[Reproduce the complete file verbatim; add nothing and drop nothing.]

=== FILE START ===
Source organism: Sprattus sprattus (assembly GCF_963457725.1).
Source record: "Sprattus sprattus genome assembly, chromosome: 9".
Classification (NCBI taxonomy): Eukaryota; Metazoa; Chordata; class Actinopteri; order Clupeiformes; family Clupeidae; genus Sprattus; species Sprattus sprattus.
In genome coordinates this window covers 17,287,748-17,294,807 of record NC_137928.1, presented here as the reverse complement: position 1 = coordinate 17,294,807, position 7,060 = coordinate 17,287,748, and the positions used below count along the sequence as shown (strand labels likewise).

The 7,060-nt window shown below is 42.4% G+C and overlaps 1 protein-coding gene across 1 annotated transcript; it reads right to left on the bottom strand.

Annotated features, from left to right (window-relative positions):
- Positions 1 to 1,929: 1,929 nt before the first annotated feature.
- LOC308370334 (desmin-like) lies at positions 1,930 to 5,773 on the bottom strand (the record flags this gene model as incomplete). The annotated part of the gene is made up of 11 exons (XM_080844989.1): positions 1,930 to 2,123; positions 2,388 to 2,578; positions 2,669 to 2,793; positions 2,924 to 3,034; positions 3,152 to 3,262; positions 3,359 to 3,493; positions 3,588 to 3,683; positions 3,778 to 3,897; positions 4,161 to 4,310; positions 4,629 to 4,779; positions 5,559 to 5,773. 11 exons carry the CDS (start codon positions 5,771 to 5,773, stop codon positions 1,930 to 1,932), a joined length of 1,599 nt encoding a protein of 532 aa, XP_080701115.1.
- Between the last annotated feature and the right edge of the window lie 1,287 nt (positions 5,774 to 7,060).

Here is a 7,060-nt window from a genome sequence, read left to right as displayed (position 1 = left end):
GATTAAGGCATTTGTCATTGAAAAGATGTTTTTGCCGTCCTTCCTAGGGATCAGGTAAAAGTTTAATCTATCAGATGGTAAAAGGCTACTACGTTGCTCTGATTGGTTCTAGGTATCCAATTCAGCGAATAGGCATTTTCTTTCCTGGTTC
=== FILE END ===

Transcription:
Source organism: Sprattus sprattus (assembly GCF_963457725.1).
Source record: "Sprattus sprattus genome assembly, chromosome: 9".
Classification (NCBI taxonomy): Eukaryota; Metazoa; Chordata; class Actinopteri; order Clupeiformes; family Clupeidae; genus Sprattus; species Sprattus sprattus.
In genome coordinates this window covers 17,287,748-17,294,807 of record NC_137928.1, presented here as the reverse complement: position 1 = coordinate 17,294,807, position 7,060 = coordinate 17,287,748, and the positions used below count along the sequence as shown (strand labels likewise).

The 7,060-nt window shown below is 42.4% G+C and overlaps 1 protein-coding gene across 1 annotated transcript; it reads right to left on the bottom strand.

Annotated features, from left to right (window-relative positions):
- Positions 1 to 1,929: 1,929 nt before the first annotated feature.
- LOC308370334 (desmin-like) lies at positions 1,930 to 5,773 on the bottom strand (the record flags this gene model as incomplete). The annotated part of the gene is made up of 11 exons (XM_080844989.1): positions 1,930 to 2,123; positions 2,388 to 2,578; positions 2,669 to 2,793; positions 2,924 to 3,034; positions 3,152 to 3,262; positions 3,359 to 3,493; positions 3,588 to 3,683; positions 3,778 to 3,897; positions 4,161 to 4,310; positions 4,629 to 4,779; positions 5,559 to 5,773. 11 exons carry the CDS (start codon positions 5,771 to 5,773, stop codon positions 1,930 to 1,932), a joined length of 1,599 nt encoding a protein of 532 aa, XP_080701115.1.
- Between the last annotated feature and the right edge of the window lie 1,287 nt (positions 5,774 to 7,060).

Here is a 7,060-nt window from a genome sequence, read left to right as displayed (position 1 = left end):
GATTAAGGCATTTGTCATTGAAAAGATGTTTTTGCCGTCCTTCCTAGGGATCAGGTAAAAGTTTAATCTATCAGATGGTAAAAGGCTACTACGTTGCTCTGATTGGTTCTAGGTATCCAATTCAGCGAATAGGCATTTTCTTTCCTGGTTC